Great article! As a woman who is currently 21 weeks pregnant with baby #2 (back to back), I’ve DEFINITELY slowed down in flying and my elite status obviously took a hit. My current top tier status is set to expire at the end of Feb 2015, which is perfect timing because I will be 34 weeks pregnant by then and almost at the point where an airline most likely will not let me fly without a doctors note. I won’t resume flying until no sooner than June 1, so not only will I be out of luck for 2015 status, but 2016 is probably on the rocks too as I won’t have time to requalify without a challenge.

    During my last pregnancy, I received a targeted elite status challenge. I was able to call the airline and state that I was over 32 weeks pregnant at the time and unable to complete the challenge, and the airline was super understanding and told me they would extend the offer to me as soon as I start flying again. That’s one reason I’ve joined the dAArkside 😉

    1. Brian Cohen says:

      Congratulations, Angelina! I hope that your second baby will be healthy and bring you plenty of joy!

  4. Darth Chocolate says:

    1. I agree with Kris. ZERO credibility.

    2. Too bad for the loss of status. What if a male had a heart attack and had to give up flying for 9 months? Would that also be an excuse for an exception?

    The people are old enough to understand that they ought not be asking for special accommodations for every little life change.

    In short, “Suck it up, buttercup!”

    1. Brian Cohen says:

      …and therein lies the conundrum, Darth Chocolate. If a policy for an exception can theoretically exist for a woman who is pregnant, what about other people who temporarily cannot travel — such as the male who had a heart attack and had to give up flying for 9 months?

  5. anat0l says:

    Have a look at Virgin Australia’s Velocity Frequent Flyer. They have an elite benefit called “Parental Pause” (note the wording – it works for fathers as well).

    This probably doesn’t help the American readership much, but I believe this benefit is unique in the plethora of frequent traveller programmes.

    1. Brian Cohen says:

      I did not know about that policy, anat0l. Thank you for highlighting it and linking to it.

      I wonder which other airlines offer a similar policy…

  6. WAE says:

    Airline policies on flying when pregnant are based on legitimate health and liability concerns. If you choose to become pregnant, you know you cannot fly for a certain period of time. Anyone, male or female, pregnant or not, who does not fly enough loses status. No special treatment for others’ private life choices with known consequences.

    Planes have too many parents who feel entitled to bring infants and young children on flights where they will be miserable and can make everyone around them miserable. It is no surprise that the sense of entitlement for some parents starts before the child is even born.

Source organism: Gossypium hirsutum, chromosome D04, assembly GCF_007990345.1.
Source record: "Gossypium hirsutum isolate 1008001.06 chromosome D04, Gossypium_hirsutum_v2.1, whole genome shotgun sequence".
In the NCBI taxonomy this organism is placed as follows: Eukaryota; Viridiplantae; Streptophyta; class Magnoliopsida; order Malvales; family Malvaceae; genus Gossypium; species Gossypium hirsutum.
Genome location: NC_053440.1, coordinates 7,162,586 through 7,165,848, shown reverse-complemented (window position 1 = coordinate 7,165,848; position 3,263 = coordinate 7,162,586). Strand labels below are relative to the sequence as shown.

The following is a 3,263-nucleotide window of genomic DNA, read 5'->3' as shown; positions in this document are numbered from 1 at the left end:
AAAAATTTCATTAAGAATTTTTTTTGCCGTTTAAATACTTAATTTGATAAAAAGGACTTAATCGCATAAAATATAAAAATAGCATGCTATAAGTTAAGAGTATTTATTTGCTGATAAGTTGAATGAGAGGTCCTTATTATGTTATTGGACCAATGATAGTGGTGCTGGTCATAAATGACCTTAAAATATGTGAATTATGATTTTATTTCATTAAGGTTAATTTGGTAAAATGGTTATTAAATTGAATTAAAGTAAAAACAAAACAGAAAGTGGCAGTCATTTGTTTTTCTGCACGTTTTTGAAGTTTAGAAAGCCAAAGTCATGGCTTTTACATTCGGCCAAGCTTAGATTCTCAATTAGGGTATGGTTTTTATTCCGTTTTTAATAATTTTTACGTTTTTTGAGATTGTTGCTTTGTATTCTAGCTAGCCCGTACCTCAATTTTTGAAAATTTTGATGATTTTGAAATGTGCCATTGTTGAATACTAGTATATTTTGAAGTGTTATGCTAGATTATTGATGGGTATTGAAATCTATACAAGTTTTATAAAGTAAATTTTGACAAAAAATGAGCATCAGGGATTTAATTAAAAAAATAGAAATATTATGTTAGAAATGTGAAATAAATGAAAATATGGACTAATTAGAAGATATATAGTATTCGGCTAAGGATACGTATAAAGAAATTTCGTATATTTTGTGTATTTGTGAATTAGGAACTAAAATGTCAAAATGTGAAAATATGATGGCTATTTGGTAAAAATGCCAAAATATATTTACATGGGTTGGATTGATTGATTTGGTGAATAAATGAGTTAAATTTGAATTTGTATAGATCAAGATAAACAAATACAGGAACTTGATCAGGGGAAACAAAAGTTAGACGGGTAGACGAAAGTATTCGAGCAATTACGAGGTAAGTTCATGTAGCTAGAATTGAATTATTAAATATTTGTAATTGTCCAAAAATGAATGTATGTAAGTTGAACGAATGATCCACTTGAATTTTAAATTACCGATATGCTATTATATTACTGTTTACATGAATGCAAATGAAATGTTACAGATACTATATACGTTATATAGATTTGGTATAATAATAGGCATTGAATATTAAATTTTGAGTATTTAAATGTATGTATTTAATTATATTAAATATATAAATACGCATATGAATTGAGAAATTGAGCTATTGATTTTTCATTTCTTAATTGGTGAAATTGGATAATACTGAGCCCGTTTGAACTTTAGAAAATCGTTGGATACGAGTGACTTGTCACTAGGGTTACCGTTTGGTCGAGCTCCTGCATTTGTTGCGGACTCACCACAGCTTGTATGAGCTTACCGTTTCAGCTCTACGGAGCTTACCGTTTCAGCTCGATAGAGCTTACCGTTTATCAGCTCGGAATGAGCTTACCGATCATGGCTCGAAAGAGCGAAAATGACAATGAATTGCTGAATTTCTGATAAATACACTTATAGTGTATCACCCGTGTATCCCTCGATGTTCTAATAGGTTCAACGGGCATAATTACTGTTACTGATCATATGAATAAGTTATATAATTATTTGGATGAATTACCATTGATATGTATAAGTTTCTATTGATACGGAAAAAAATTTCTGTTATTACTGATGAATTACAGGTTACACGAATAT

1. Brian Cohen says:

      That is an interesting connection which some might find tenuous, WAE.

      Although I have posted articles in the past about babies, infants and children aboard airplanes, this could be an idea for a future article: does the sense of entitlement by parents extend to before the children were born — and perhaps beyond that?

      Thank you…

  7. Denise says:

    Wow! I am shocked that the author expects an exception made for her. What about everyone else? My kids are in school, I just got laid off, my mom is sick, my company is cutting back on business travel, etc. There are so many reasons that individuals can’t take advantage of airline/hotels promos. Unfortunately, you are just out of luck. Please don’t blame the airlines.

    1. Brian Cohen says:

      Imagine if all businesses operated that way for their customers and not just airlines, Denise.

      There are some who will give “rain checks” — but still…

  8. Highflying says:

    I think it’s based on circumstance. As a decade long elite status of the top tier, I would imagine the airline would accommodate a pregnant woman, which they aren’t allowed to fly past 32 weeks, a break. If not, they will go status match to another airline who will and that mother with propensity and career to be a decade long elite status will continue to fly, just not with you. Not only do you lose an elite loyal customer, you’ve also done bad pr. I think otherwise before making that blanket statement.

    1. Brian Cohen says:

      As a person who has switched from one primary frequent travel loyalty program more than once, Highflying, I cannot argue with you…

      …and I was not pregnant when that happened.

Leave a Reply

Your email address will not be published. Required fields are marked *

This site uses Akismet to reduce spam. Learn how your comment data is processed.